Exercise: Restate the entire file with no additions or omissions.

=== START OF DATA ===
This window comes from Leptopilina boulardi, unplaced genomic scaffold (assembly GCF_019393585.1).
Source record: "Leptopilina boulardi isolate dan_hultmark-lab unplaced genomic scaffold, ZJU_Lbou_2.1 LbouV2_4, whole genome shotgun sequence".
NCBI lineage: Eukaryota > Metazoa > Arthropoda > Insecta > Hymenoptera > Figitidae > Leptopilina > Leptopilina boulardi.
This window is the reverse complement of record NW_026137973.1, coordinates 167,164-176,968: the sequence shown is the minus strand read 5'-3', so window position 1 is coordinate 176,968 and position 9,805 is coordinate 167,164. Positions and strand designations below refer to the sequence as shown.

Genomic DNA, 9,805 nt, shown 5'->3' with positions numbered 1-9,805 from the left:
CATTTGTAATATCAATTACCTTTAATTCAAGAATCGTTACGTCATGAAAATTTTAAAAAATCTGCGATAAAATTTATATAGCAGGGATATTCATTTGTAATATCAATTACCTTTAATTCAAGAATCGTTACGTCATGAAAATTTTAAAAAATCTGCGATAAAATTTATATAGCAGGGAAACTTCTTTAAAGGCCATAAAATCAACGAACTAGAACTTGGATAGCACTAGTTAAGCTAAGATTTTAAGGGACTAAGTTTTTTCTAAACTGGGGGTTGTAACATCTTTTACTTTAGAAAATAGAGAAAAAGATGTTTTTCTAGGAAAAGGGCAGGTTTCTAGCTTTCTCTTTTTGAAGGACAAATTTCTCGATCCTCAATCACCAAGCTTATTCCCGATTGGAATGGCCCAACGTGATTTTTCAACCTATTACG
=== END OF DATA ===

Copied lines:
This window comes from Leptopilina boulardi, unplaced genomic scaffold (assembly GCF_019393585.1).
Source record: "Leptopilina boulardi isolate dan_hultmark-lab unplaced genomic scaffold, ZJU_Lbou_2.1 LbouV2_4, whole genome shotgun sequence".
NCBI lineage: Eukaryota > Metazoa > Arthropoda > Insecta > Hymenoptera > Figitidae > Leptopilina > Leptopilina boulardi.
This window is the reverse complement of record NW_026137973.1, coordinates 167,164-176,968: the sequence shown is the minus strand read 5'-3', so window position 1 is coordinate 176,968 and position 9,805 is coordinate 167,164. Positions and strand designations below refer to the sequence as shown.

Genomic DNA, 9,805 nt, shown 5'->3' with positions numbered 1-9,805 from the left:
CATTTGTAATATCAATTACCTTTAATTCAAGAATCGTTACGTCATGAAAATTTTAAAAAATCTGCGATAAAATTTATATAGCAGGGATATTCATTTGTAATATCAATTACCTTTAATTCAAGAATCGTTACGTCATGAAAATTTTAAAAAATCTGCGATAAAATTTATATAGCAGGGAAACTTCTTTAAAGGCCATAAAATCAACGAACTAGAACTTGGATAGCACTAGTTAAGCTAAGATTTTAAGGGACTAAGTTTTTTCTAAACTGGGGGTTGTAACATCTTTTACTTTAGAAAATAGAGAAAAAGATGTTTTTCTAGGAAAAGGGCAGGTTTCTAGCTTTCTCTTTTTGAAGGACAAATTTCTCGATCCTCAATCACCAAGCTTATTCCCGATTGGAATGGCCCAACGTGATTTTTCAACCTATTACG